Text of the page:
While the evidence shows there is clearly a coordinated effort to create credible-looking fake articles from English and Arabic-language news websites, the content being produced does not have consistent political messaging. The fake Guardian story was clearly pro-Kremlin, but others could be read as hostile to Russian government interests. Overall, the fake stories seem engineered to inflame international tensions.

Also, on the subject of misinformation, check out this thread on how far-right groups are increasingly relying on Russian internet. (Anton Shekhovtsov studies the far right in Europe.)

(By week’s end, the Daily Stormer had fled to the dark web.)

How to spot a fake viral video. The Verge’s James Vincent talked to “filmmaker and visual effects specialist Alan Melikdjanian, better known as Captain Disillusion — a character Melikdjanian has been playing on YouTube for a decade, and who’s responsible for some of the best (and wittiest) debunkings online.” Among the tips:

Melikdjanian says it’s usually much easier to remove elements than add them in, and you should keep this in mind when examining videos. “You can make something look amazing just by erasing a wire, or a person helping you off camera. I’d say most hoaxes are about erasing things rather than introducing them into the shot,’ he says. “I like to apply a visual effects version of Occam’s razor. You look at a video and think, ‘If I had to fake this, what’s the laziest, least amount of work I would have to do to make it look real?'”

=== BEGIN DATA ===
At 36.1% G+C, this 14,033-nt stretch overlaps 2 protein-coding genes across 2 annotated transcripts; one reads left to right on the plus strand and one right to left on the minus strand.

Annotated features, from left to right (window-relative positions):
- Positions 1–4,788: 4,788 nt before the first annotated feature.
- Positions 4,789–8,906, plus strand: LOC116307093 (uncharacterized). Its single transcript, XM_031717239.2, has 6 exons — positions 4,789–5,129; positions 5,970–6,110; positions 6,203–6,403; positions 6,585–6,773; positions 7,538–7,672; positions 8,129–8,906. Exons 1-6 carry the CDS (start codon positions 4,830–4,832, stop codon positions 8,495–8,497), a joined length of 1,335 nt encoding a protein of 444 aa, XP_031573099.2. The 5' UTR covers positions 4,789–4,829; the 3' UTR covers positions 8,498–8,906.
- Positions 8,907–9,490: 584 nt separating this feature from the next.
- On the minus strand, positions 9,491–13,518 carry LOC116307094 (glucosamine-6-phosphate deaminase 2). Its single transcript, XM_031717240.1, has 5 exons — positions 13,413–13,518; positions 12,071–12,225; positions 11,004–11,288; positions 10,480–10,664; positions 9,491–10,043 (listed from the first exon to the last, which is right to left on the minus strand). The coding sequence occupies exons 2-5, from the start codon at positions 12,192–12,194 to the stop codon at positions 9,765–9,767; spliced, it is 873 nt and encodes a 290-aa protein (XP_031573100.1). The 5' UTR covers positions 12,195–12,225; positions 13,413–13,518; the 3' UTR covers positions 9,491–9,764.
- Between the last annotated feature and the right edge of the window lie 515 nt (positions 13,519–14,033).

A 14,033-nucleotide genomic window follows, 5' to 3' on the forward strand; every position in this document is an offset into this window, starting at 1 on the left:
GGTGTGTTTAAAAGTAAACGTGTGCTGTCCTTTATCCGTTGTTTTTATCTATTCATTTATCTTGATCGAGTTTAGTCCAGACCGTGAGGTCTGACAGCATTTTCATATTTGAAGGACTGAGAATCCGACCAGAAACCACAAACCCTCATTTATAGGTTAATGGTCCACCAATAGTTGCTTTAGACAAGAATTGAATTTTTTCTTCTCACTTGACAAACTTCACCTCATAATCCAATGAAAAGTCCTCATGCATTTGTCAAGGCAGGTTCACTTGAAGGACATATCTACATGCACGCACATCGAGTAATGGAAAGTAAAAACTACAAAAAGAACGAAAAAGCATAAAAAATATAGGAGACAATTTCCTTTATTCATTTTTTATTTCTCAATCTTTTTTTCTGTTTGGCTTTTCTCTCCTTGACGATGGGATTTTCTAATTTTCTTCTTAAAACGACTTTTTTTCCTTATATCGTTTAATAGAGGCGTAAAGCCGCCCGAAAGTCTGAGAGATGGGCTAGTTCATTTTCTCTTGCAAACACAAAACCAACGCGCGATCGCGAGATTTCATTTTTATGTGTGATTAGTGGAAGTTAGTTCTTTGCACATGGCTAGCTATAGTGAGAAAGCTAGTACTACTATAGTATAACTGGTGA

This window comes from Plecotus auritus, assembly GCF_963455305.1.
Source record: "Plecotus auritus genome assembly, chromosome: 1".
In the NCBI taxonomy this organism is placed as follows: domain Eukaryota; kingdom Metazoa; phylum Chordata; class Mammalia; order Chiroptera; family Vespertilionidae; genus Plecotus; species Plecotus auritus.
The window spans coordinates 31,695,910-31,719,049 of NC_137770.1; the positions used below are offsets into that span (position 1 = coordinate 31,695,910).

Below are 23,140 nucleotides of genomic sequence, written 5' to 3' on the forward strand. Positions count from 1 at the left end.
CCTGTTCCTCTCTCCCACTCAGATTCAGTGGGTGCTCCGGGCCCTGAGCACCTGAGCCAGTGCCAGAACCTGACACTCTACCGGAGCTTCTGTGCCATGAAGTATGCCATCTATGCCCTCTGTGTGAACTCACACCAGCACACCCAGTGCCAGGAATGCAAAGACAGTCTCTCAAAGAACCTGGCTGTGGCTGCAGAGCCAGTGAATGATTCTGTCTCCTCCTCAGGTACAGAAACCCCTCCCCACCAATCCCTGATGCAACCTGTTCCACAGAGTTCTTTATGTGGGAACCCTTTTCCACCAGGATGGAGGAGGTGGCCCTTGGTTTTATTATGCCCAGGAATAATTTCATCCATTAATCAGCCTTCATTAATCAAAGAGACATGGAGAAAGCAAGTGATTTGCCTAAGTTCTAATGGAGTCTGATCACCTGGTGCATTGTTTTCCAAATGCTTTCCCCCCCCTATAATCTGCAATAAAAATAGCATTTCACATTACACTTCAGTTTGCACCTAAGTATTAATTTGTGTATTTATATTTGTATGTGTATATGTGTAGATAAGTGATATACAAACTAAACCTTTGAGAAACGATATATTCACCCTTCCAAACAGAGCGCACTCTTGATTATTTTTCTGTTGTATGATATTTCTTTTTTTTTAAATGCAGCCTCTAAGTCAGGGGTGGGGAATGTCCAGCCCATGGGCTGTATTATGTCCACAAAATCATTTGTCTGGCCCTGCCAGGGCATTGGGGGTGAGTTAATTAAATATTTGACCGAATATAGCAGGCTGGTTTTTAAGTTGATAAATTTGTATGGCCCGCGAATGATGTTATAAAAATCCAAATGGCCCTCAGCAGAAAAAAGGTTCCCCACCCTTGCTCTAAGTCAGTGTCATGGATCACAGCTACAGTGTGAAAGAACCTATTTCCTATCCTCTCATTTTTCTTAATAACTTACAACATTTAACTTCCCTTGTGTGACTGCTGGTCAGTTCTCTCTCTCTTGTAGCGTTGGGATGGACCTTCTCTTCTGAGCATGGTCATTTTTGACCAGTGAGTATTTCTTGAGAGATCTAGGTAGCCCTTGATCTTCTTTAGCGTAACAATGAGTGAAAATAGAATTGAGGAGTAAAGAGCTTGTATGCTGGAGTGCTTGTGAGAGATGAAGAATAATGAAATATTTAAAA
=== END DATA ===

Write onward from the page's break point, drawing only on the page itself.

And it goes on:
Also: “Melikdjanian says that one of the biggest problems he sees now is not people believing in fakes, but doubting genuine videos. He says debunking itself has become a bit of a meme, with people using it to prove their cleverness online.”

“Save democracy! With conference calls!” Melissa Ryan of the Factual Democracy Projectme is running a Kickstarter campaign to launch a conference-call speaker series about fake news, far-right, and misinformation-related topics. Some of the calls will be available to the public, others only to backers of the campaign and the press. First up: “Bots & Computational Propaganda,” on September 12 at 1 p.m. ET. Ryan also writes the newsletter Ctrl Alt Right Delete and, with Misinfocon, held a conference call about fake news during the French election earlier this year. The Kickstarter seeks to raise $21,880 by August 22; it was 80 percent of the way to that goal as of Friday morning.

Illustration from L.M. Glackens’ The Yellow Press (1910) via The Public Domain Review.

Laura Hazard Owen is the editor of Nieman Lab. You can reach her via email ( or Twitter DM (@laurahazardowen).
POSTED     Aug. 18, 2017, 9:30 a.m.